O’Bannon v. NCAA. It’s an antitrust lawsuit filed in 2009 by former UCLA All-American basketball player Ed O’Bannon and a handful of other ex-college athletes, who don’t think the NCAA should be profiting from their names and images without sharing the royalty payments.
In their latest filing, O’Bannon’s lawyers argue that the case deserves class-action status. If their request is granted, the NCAA would be liable for claims brought not just by the plaintiffs but also by all former athletes. Anyone who has ever played a Division I college sport would instantly be suing for damages for every instance in which his or her image was used in a video game, highlight reel, broadcast or rebroadcast.
That could get pretty expensive for the NCAA. But if the case were just about a few billion dollars, the association would have settled by now. It hasn’t because O’Bannon and his lawyers are also asking for something else: They want all current and future college athletes to be able to make licensing deals of their own. It’s short yardage from there to the NCAA’s doomsday scenario: schools bidding for the services of student-athletes.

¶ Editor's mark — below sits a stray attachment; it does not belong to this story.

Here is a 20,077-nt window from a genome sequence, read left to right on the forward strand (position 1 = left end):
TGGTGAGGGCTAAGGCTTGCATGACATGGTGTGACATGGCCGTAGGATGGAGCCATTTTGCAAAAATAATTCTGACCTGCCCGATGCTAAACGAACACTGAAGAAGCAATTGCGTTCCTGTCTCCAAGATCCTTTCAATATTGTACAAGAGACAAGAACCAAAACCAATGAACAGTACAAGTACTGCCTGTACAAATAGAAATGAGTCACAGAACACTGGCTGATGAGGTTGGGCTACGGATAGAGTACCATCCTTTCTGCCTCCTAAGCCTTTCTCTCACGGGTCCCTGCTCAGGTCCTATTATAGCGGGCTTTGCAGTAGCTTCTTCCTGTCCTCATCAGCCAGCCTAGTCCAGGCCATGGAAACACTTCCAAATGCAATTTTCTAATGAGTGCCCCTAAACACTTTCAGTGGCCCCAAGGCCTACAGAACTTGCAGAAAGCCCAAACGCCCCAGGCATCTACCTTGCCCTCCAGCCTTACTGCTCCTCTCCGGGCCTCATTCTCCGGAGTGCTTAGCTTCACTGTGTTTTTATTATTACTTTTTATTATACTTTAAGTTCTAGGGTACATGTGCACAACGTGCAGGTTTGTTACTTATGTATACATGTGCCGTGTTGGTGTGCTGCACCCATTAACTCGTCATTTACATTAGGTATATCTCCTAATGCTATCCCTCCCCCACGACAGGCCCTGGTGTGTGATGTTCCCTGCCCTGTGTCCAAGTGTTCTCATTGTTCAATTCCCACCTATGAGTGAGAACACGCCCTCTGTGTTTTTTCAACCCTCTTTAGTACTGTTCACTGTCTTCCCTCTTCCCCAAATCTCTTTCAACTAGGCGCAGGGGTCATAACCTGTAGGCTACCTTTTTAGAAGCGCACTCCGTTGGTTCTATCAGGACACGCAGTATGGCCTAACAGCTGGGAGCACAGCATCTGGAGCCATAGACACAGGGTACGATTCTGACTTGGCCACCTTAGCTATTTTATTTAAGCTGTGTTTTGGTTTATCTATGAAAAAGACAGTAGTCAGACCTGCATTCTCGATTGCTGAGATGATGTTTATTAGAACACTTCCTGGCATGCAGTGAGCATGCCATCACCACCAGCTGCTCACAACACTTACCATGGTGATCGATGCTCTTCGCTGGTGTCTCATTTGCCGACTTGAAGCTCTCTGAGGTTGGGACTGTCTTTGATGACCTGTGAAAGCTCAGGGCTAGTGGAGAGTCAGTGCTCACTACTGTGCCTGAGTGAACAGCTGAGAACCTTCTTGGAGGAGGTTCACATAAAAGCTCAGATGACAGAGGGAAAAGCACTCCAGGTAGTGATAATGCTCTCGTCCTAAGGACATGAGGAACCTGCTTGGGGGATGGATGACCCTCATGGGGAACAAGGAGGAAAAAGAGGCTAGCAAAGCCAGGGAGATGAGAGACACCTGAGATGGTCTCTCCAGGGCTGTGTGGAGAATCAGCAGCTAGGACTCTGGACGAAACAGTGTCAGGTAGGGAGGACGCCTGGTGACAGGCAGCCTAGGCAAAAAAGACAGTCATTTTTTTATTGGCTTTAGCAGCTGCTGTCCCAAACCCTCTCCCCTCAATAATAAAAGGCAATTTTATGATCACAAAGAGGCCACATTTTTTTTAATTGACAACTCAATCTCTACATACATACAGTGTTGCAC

The NCAA’s lawyers, of course, are trying everything they can think of to stop the case from earning class-action status.
(CLICK PIC TO READ ENTIRE POST)